R (on the application of Monica) v DPP – Case Summary

R (on the application of Monica) v DPP

High Court

Citations: [2018] EWHC 3508 (Admin); [2019] QB 1019; [2019] 2 WLR 722.


In the late 90s, the police sent undercover officers to infiltrate a group of environmental activists. One of these officers began a sexual relationship with one of the activists. The activist was not aware of the officer’s true identity at the time. The activist would not have entered the relationship if she had known he was an undercover officer.

When the deception came to light, the Crown Prosecution Service declined to prosecute the officer for any offence. The relevant offences were rape under s.1 of the Sexual Offences Act 1956 or procuring sex by false pretences under s.3.

The Sexual Offences Act 1956 has since been replaced by the Sexual Offences Act 2003. The offence of rape exists under both statutes. However, there is no equivalent of s.3 in the new Act. The 1956 Act applied in this case because the relationship took place prior to 2003.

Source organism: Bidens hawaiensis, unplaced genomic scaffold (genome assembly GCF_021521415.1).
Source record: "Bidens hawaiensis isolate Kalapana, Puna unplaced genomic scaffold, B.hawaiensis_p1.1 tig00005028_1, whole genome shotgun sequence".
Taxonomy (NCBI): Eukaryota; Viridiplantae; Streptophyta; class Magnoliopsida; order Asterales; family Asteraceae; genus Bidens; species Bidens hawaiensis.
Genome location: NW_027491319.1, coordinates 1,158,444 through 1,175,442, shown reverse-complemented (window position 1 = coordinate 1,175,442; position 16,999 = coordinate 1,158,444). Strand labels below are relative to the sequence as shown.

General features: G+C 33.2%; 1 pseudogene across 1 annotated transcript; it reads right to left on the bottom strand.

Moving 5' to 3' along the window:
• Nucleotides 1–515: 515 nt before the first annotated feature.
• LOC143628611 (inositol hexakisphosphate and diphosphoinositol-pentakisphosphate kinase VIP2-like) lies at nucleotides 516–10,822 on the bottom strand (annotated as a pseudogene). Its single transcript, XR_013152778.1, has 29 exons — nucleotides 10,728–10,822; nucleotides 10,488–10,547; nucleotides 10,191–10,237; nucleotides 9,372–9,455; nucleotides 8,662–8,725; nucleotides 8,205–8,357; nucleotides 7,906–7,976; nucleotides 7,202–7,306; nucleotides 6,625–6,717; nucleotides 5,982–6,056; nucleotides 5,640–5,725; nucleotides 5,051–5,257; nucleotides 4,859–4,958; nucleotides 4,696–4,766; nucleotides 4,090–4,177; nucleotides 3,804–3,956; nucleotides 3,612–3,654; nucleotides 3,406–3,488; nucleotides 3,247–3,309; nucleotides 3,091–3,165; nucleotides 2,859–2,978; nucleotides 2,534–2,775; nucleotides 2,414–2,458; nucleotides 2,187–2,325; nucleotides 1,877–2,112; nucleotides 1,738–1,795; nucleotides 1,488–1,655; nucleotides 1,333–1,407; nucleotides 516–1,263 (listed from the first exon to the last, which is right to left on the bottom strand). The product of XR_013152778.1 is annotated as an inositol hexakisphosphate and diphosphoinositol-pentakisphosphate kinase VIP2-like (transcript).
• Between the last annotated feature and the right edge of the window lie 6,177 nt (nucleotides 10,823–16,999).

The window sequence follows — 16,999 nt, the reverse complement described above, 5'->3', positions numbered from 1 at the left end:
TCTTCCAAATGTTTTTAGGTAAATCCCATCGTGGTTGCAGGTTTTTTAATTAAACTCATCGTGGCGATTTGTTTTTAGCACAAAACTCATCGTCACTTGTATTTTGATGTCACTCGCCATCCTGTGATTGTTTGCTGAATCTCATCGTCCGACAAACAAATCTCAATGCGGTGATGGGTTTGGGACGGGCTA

The High Court was asked to review whether this decision not to prosecute was correct. In relation to rape, the CPS argued that the activist had given valid consent to sex, and that the officer’s deception did not affect this. In relation to the s.3 offence, the CPS argued that the officer had not ‘procured’ sex through his deception – their relationship was based on mutual sexual attraction.

  1. Did the officer’s deception vitiate the activist’s consent?
  2. Did the officer procure sex under false pretences?

The High Court upheld the CPS’ decision. Regarding rape, the officer’s deception was not one which could vitiate the activist’s consent. Regarding the s.3 offence, the deception only went to the circumstances in which the parties encountered one another, and this was not enough to amount to procurement.

This Case is Authority For…

Deceptions do not vitiate consent for the purposes of sexual offences unless they:

  • Are closely connected to the performance of the relevant sex act; or
  • Amount to impersonation of another person known to the complainant.

It is not enough that the defendant deceived the complainant about his extraneous characteristics.


The High Court noted that the definition of ‘consent’ for the purposes of rape under the 2003 Act might be broader than it was under the 1956 Act. This is because the abolition of the procurement offence may have widened the offence of rape.